Debt ratio. Total contractual debt servicing payments should be equal to or less than 36 percent of monthly gross income. This includes mortgages, auto loans, student loans, and minimum required credit card obligations.

Housing payment ratio. Nondiscretionary housing expenses—such as mortgage, insurance, real estate taxes, and association fees—should be equal to or less than 28 percent of monthly gross income.

Consumer debt ratio. Discretionary debt includes credit card and automobile debts or leases. Total discretionary debt should be less than 10 percent of monthly gross income. A ratio of 20 percent indicates that the client should not take on additional debt.

Savings ratio. There is no standard recommended savings rate. An individual's savings rate will depend on his or her age, goals, and life stage. As the client ages, the savings ratio should increase. Direct deposits or electronic transfers can make savings a habit, but be alert to the "burning a hole in the pocket" syndrome. Saving to spend is a great alternative to taking on debt, but be sure to make saving to invest just as enticing.

Step 4: Perform a Mortgage Analysis

The myriad of mortgage choices available can be overwhelming to consumers. If it were merely a question of which mortgage provided the lowest long-term costs, the answer would be simple. In reality, the mortgage that's best for a particular household depends on how long the homeowner plans to stay in the house, the available down payment, the predictability of cash flow, and the borrower's risk tolerance for fluctuating payments.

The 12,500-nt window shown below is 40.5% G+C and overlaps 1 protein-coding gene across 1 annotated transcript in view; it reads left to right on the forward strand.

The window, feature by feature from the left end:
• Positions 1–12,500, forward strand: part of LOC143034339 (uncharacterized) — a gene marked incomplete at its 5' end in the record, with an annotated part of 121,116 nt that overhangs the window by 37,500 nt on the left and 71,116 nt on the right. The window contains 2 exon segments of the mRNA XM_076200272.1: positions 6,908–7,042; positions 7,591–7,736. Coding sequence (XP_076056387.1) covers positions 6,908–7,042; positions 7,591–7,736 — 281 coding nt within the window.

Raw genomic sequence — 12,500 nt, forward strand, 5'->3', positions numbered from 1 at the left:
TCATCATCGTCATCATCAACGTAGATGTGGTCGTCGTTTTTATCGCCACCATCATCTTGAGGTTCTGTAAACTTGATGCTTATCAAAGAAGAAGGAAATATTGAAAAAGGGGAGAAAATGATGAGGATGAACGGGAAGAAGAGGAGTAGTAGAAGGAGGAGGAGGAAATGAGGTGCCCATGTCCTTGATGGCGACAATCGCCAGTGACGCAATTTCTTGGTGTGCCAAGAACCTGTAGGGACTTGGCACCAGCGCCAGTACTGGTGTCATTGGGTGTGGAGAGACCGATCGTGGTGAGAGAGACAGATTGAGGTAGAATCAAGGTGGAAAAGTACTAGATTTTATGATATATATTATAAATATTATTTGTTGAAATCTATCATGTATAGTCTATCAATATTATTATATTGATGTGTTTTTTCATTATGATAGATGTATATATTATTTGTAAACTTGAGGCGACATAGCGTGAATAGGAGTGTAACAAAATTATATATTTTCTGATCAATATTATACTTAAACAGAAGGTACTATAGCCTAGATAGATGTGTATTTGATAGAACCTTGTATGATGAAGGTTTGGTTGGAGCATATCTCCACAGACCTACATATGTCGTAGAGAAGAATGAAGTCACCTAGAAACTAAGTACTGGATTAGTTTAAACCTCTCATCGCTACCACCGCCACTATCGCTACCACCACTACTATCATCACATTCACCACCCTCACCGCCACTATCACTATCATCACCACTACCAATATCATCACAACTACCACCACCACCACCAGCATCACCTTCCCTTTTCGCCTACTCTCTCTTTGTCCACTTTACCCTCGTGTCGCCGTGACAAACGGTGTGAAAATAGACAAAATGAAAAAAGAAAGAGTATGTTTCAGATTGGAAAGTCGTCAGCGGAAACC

Because the monthly payments are typically lower with variable rate mortgages, this type of mortgage is generally the easiest to qualify for—and it can often allow the client to purchase a more expensive home as well. Variable mortgages also allow the borrower to take advantage of falling interest rates without the cost of refinancing.

All things being equal, it is not generally wise to take on variable mortgage merely because you qualify for one. A variable rate mortgage generally has the lowest interest rate, but it carries the highest risk that the monthly payment may increase to an amount that the homeowner can no longer meet comfortably. Selecting a shorter term, such as 15 years, can help to lessen this risk.

Remind your clients that buying property isn't always the best financial decision. If the client may be moving within 5 years or isn’t sure of his or her exact preferred location, you may want to educate your client on the financial benefits of renting. Many clients don’t realize this can be a wise financial choice.

The four steps outlined above can help you better understand your client's current financial situation and determine whether debt may be derailing his or her goals for the future. Then, if necessary, this analysis can offer the right starting point for discussing possible strategies to manage and eliminate debt.

Is debt management a concern among your clients? How often do you analyze a client's debt level? Share your best practices by commenting below.

Behavior Modification

Topics: Behavioral Finance

New Call-to-action
The Independent Market Observer, Brad McMillan

Follow Us